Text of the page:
Start by teaching your dog to sit and stay. Once they’ve mastered this, put them in a sit or down position and place a treat just out of their reach. Slowly move the treat closer to the tree and give them the command to stay. If they stay put, give them the treat.
With enough practice, your dog will learn that they need to stay away from the Christmas tree in order to get a tasty reward.
8. Don’t Use Metal Hooks.
If you’re hanging any decorations on your tree, avoid using metal hooks. If your dog happens to knock the decoration off, the metal hook could stab them or get caught in their fur.
You can use string or ribbon which could be a much safer option and are just as easy to use.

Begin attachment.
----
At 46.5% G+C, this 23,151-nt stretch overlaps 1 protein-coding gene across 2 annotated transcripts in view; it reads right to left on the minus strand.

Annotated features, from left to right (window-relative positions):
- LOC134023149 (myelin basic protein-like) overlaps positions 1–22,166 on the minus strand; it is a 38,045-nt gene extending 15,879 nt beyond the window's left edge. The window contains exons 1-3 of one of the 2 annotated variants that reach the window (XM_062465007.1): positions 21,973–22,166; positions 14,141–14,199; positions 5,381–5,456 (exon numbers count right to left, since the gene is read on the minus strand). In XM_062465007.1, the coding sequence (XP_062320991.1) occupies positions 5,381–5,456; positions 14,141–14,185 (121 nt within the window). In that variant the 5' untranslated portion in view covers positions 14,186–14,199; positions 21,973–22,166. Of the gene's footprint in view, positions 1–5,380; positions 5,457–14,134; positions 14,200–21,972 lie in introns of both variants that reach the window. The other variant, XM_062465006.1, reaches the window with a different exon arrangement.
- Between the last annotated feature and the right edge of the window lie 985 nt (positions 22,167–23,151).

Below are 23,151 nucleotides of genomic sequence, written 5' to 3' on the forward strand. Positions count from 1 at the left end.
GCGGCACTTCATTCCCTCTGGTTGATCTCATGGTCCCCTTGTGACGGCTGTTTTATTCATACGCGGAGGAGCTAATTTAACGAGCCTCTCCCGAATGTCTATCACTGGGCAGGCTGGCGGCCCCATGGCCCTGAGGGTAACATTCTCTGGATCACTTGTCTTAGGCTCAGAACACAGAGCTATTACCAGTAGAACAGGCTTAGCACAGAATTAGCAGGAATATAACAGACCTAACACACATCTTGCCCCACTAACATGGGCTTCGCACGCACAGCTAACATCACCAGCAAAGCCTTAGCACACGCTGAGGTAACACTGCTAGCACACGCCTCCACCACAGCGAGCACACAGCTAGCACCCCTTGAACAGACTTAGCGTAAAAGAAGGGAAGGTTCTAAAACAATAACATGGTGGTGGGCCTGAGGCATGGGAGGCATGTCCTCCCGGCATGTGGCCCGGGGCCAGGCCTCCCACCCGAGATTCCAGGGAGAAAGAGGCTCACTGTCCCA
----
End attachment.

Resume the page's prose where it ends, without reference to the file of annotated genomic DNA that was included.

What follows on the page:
You can even buy pet-proof Christmas tree hooks that are specifically designed to avoid hurting your dog.
9. Keep Toxic Plants Away from Tree.
Poinsettias, holly, and mistletoe are all common Christmas plants that are poisonous to dogs. If you’re using any of these plants as decorations, make sure they’re well out of reach of your dog.
It’s also a good idea to avoid using real flowers on your tree. Many types of flowers are toxic to dogs, so it’s best to stick with fake ones.
10. Wait to Put Christmas Gifts Under the Tree.
To be festive and get into the Christmas spirit, you’re probably used to putting presents under the tree weeks before Christmas. But if you have a dog, it’s best to wait until closer to the big day.
Dogs are curious creatures, and they might tear open a present or two in their excitement. If you can, put the gifts in a dog-proof container or wait to put them under the tree until Christmas Eve.
By following these simple tips, you can dog-proof your Christmas tree and make sure your furry friend stays safe during the holiday season.
With a little bit of patience and training, you can have a stress-free Christmas that both you and your dog will enjoy!